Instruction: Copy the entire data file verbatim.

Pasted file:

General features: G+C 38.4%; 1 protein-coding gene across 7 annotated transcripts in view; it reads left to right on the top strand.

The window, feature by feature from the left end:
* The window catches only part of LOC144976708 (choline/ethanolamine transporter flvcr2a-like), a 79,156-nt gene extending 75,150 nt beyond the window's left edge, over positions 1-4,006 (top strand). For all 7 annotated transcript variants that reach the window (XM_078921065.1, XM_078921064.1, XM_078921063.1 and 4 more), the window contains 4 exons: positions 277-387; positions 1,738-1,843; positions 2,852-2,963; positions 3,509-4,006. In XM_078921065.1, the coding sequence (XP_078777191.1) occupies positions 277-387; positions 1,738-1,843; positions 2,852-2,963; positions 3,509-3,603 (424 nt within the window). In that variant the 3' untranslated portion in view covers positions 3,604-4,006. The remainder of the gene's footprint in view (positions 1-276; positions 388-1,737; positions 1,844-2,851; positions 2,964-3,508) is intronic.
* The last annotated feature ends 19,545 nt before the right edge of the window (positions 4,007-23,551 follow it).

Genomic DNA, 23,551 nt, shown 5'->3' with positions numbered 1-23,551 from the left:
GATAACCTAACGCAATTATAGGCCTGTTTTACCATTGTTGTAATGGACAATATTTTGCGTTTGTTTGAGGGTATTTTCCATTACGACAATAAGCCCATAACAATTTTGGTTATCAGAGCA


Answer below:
General features: G+C 38.4%; 1 protein-coding gene across 7 annotated transcripts in view; it reads left to right on the top strand.

The window, feature by feature from the left end:
* The window catches only part of LOC144976708 (choline/ethanolamine transporter flvcr2a-like), a 79,156-nt gene extending 75,150 nt beyond the window's left edge, over positions 1-4,006 (top strand). For all 7 annotated transcript variants that reach the window (XM_078921065.1, XM_078921064.1, XM_078921063.1 and 4 more), the window contains 4 exons: positions 277-387; positions 1,738-1,843; positions 2,852-2,963; positions 3,509-4,006. In XM_078921065.1, the coding sequence (XP_078777191.1) occupies positions 277-387; positions 1,738-1,843; positions 2,852-2,963; positions 3,509-3,603 (424 nt within the window). In that variant the 3' untranslated portion in view covers positions 3,604-4,006. The remainder of the gene's footprint in view (positions 1-276; positions 388-1,737; positions 1,844-2,851; positions 2,964-3,508) is intronic.
* The last annotated feature ends 19,545 nt before the right edge of the window (positions 4,007-23,551 follow it).

Genomic DNA, 23,551 nt, shown 5'->3' with positions numbered 1-23,551 from the left:
GATAACCTAACGCAATTATAGGCCTGTTTTACCATTGTTGTAATGGACAATATTTTGCGTTTGTTTGAGGGTATTTTCCATTACGACAATAAGCCCATAACAATTTTGGTTATCAGAGCA